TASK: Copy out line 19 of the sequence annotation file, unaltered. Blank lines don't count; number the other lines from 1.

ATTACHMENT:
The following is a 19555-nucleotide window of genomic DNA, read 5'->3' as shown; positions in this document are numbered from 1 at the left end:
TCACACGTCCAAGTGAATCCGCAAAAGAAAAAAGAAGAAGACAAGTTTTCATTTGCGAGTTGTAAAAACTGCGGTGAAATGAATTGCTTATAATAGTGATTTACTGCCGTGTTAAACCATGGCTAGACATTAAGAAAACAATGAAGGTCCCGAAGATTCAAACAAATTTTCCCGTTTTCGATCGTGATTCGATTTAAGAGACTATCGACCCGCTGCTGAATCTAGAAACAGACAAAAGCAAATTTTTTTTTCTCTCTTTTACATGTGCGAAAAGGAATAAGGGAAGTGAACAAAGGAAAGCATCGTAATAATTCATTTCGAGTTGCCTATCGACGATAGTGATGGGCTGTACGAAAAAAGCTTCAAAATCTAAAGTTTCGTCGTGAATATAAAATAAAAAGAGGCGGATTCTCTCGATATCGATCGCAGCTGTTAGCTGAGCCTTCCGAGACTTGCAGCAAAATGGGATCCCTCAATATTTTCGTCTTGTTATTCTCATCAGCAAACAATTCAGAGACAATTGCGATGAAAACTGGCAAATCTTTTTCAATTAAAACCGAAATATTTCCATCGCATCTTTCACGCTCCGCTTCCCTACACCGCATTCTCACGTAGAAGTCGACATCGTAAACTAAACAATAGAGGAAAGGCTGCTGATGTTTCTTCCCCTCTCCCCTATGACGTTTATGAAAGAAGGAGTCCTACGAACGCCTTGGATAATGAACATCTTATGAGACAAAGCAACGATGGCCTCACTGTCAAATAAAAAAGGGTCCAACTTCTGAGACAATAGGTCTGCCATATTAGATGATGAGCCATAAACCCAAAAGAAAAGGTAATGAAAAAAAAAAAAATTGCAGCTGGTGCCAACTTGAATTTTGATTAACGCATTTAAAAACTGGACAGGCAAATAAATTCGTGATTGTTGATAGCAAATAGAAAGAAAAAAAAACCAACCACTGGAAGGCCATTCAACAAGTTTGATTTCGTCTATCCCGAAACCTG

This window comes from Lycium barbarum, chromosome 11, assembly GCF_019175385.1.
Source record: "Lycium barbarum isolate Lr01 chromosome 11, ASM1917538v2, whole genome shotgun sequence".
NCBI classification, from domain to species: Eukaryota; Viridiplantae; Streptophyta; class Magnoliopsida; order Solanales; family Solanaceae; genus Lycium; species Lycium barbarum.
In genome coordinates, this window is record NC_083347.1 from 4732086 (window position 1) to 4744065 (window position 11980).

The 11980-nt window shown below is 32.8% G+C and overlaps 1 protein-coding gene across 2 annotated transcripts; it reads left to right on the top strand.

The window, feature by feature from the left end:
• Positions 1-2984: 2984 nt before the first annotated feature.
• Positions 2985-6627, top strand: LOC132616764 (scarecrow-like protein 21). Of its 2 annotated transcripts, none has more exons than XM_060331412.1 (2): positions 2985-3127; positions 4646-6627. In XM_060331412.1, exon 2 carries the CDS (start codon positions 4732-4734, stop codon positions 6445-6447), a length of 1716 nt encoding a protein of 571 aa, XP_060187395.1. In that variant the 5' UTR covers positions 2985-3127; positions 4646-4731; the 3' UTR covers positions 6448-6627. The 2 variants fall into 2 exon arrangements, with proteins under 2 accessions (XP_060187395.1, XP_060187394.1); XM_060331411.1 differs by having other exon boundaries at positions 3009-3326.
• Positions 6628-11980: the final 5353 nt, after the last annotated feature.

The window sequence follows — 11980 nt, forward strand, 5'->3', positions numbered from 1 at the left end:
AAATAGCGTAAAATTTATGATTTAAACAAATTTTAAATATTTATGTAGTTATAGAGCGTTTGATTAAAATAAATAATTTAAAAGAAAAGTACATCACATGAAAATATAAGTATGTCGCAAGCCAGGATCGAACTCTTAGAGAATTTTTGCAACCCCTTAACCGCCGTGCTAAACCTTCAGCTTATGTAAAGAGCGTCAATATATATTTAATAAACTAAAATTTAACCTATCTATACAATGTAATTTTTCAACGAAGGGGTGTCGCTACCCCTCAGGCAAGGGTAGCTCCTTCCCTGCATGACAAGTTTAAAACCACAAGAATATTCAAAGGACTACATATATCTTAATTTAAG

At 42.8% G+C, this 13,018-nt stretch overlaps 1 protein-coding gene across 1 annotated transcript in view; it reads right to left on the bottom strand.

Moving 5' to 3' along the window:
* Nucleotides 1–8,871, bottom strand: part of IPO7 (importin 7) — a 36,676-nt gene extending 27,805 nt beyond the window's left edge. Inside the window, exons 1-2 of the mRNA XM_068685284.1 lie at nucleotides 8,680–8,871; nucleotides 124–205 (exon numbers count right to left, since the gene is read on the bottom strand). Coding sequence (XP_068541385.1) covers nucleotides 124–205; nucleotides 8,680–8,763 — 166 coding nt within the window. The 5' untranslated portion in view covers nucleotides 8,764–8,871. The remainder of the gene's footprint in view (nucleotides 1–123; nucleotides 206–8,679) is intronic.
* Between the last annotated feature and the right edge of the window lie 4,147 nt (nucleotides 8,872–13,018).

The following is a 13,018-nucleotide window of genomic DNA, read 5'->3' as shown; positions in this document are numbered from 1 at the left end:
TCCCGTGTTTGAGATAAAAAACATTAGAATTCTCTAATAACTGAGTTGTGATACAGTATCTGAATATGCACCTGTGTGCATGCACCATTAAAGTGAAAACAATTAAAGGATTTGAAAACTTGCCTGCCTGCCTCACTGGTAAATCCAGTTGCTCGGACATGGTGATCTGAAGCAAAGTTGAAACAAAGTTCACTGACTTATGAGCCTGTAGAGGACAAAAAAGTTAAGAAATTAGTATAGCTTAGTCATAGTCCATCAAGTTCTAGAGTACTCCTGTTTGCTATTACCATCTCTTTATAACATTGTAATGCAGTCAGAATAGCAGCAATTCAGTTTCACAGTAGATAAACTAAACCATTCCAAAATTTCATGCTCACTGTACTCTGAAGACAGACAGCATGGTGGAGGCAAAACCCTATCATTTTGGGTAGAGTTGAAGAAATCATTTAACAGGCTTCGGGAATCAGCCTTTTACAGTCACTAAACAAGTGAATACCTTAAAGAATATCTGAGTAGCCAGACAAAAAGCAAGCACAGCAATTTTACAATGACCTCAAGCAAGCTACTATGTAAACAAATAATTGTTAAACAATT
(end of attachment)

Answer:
TCCCGTGTTTGAGATAAAAAACATTAGAATTCTCTAATAACTGAGTTGTGATACAGTATCTGAATATGCACCTGTGTGCATGCACCATTAAAGTGAAAACAATTAAAGGATTTGAAAACTTGCCTGCCTGCCTCACTGGTAAATCCAGTTGCTCGGACATGGTGATCTGAAGCAAAGTTGAAACAAAGTTCACTGACTTATGAGCCTGTAGAGGACAAAAAAGTTAAGAAATTAGTATAGCTTAGTCATAGTCCATCAAGTTCTAGAGTACTCCTGTTTGCTATTACCATCTCTTTATAACATTGTAATGCAGTCAGAATAGCAGCAATTCAGTTTCACAGTAGATAAACTAAACCATTCCAAAATTTCATGCTCACTGTACTCTGAAGACAGACAGCATGGTGGAGGCAAAACCCTATCATTTTGGGTAGAGTTGAAGAAATCATTTAACAGGCTTCGGGAATCAGCCTTTTACAGTCACTAAACAAGTGAATACCTTAAAGAATATCTGAGTAGCCAGACAAAAAGCAAGCACAGCAATTTTACAATGACCTCAAGCAAGCTACTATGTAAACAAATAATTGTTAAACAATT